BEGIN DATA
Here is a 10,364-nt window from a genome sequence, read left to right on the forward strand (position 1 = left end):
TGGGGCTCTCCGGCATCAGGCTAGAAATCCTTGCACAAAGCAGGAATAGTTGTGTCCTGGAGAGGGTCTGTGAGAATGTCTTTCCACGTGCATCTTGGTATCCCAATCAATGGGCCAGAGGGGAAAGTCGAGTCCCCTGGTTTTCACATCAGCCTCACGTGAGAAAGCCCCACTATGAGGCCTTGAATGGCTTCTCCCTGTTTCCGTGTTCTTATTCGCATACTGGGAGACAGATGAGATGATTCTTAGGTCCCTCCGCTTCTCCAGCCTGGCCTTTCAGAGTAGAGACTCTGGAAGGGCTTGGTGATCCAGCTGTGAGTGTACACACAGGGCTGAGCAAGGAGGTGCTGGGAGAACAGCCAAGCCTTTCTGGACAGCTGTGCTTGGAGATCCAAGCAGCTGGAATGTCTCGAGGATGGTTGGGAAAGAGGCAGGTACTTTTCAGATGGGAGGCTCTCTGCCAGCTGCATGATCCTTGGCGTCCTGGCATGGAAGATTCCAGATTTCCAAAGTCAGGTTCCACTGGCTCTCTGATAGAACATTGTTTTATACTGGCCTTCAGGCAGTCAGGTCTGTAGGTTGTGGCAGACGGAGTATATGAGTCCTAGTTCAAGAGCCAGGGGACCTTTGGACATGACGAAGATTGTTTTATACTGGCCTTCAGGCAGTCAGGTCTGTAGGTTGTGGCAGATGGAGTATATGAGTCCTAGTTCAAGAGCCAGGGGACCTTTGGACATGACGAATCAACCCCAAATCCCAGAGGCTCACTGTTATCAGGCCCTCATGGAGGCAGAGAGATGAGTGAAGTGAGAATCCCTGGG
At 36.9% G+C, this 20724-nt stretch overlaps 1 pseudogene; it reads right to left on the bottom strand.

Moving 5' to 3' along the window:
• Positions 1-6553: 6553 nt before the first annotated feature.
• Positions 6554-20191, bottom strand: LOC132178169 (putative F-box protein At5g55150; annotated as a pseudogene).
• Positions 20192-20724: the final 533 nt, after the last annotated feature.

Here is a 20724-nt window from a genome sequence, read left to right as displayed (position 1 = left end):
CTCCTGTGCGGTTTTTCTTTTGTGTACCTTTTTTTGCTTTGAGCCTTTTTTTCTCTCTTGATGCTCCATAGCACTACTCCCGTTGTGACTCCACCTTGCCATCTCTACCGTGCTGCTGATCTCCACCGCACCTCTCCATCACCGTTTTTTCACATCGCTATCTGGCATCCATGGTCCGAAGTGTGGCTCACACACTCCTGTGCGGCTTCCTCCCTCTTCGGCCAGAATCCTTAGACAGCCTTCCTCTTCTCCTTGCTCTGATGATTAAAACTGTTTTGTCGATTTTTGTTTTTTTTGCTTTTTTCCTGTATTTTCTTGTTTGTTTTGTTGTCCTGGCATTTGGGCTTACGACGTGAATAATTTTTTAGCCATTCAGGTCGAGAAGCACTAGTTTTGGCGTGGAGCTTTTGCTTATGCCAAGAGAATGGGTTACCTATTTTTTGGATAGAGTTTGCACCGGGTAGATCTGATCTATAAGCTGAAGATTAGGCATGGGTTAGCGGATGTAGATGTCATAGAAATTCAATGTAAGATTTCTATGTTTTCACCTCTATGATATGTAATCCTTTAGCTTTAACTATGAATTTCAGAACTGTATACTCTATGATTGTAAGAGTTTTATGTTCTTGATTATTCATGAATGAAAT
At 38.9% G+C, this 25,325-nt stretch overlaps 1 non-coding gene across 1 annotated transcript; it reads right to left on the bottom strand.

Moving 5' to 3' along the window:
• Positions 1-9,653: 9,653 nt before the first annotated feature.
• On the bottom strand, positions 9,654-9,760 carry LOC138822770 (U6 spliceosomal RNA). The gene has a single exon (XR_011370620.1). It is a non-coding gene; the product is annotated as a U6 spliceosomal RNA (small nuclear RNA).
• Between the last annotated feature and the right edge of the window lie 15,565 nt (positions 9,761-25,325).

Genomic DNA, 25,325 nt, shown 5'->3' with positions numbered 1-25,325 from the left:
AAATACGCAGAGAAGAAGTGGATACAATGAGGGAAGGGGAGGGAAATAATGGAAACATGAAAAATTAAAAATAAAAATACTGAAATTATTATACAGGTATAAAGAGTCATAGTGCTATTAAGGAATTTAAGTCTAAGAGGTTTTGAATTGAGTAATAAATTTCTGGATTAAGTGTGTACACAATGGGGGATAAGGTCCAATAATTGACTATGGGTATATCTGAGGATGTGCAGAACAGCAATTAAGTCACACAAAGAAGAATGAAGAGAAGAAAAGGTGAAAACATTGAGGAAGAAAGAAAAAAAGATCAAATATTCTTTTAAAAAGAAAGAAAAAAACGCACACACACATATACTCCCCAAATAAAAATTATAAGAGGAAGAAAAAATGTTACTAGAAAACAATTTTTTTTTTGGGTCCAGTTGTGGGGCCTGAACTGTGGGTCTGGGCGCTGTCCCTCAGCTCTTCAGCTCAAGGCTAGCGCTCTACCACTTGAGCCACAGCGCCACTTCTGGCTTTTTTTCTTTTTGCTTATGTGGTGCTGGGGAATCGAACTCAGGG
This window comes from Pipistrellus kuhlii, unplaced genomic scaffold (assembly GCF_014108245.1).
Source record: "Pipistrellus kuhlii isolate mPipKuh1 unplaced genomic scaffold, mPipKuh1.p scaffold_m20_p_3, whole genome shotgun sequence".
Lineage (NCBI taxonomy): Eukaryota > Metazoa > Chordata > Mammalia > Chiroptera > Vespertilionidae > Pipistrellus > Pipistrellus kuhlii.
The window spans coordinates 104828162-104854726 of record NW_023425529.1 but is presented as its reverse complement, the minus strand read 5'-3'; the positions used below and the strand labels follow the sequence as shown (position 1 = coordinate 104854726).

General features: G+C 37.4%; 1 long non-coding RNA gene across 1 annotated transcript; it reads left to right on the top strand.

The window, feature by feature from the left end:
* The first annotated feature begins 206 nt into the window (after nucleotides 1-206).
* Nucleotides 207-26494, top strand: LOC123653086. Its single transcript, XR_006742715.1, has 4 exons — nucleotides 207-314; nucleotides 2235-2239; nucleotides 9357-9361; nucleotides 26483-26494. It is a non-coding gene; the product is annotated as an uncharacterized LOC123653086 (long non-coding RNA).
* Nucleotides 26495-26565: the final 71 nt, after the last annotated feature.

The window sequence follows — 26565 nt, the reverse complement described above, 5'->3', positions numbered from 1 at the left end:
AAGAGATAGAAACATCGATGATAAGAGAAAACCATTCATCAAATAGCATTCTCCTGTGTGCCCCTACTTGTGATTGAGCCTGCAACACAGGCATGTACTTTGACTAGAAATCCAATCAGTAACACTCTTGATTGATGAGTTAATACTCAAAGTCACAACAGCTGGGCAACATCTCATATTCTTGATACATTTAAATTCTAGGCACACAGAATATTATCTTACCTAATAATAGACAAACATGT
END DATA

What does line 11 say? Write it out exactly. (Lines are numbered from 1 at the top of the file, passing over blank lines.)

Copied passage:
Moving 5' to 3' along the window: